"We went outside the box to a certain extent with Barry," Barrie said.

Melrose, 52, is aware of the tittering his hiring caused throughout the hockey world. He also is aware of the skepticism.

"I've been on the other side of the fence," said Melrose, who was a full-time ESPN analyst from 1996 until this past summer. "That's their job."

It used to be his. But he said he's back where he feels most comfortable.

"I'm in my element," he said. "It's like riding a bike. From my point of view, it's what I love to do. A hockey guy, this is what he does."

The Lightning's ownership group immediately surrounded Melrose with a solid group of hockey people, including Rick Tocchet, former Minnesota Wild forward Wes Walz and Raeder, a former goaltender and collegiate coach.

Although Melrose has asserted that the game has come full circle since he last coached, Barrie said he's made sure that Melrose is open to suggestions from his staff. "No matter what anyone says, the game's not what it was 15 years ago," Barrie said.

Melrose said he needs to work at delegating responsibility. But Walz, who has been working with a penalty-killing group that has been a pleasant surprise early on in training camp, said that the group checked its egos at the door and that there has been an open discussion of ideas.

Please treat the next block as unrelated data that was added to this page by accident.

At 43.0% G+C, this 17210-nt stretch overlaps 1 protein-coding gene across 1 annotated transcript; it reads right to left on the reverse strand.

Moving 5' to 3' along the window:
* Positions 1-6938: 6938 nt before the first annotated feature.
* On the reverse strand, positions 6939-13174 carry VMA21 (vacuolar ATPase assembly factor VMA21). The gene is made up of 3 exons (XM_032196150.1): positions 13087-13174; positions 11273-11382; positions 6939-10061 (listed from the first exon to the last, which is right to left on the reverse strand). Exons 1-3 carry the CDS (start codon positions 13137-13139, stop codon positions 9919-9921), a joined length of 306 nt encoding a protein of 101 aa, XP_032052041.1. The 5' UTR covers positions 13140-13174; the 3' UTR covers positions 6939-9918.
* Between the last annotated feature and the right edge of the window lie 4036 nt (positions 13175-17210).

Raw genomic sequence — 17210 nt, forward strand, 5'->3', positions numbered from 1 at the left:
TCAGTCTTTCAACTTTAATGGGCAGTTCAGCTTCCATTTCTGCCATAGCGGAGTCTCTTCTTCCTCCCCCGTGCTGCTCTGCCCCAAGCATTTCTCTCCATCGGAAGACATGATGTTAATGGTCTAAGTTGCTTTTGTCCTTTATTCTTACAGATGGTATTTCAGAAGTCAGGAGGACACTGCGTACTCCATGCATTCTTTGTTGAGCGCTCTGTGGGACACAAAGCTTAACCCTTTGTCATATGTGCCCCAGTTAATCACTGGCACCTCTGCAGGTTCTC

Tocchet, a prized assistant with Wayne Gretzky's Phoenix Coyotes coaching staff before a gambling scandal cost him two years of work, has been working with the power play. Raeder works with the team's netminders and offers overall assessments.

"[Melrose] wants you to throw ideas out. Not that he's going to take them all, but he wants you to throw them out," Raeder said.

What can you tell from watching practice and exhibition games? Hard to say just yet, but an at-ease feeling surrounds the coaching staff. Melrose has worked his players hard and the practices have been long, yet there remains an upbeat feeling about the team. If there were issues of credibility, if Melrose hadn't established some sort of connection with his coaches and players, they would almost have surfaced by now.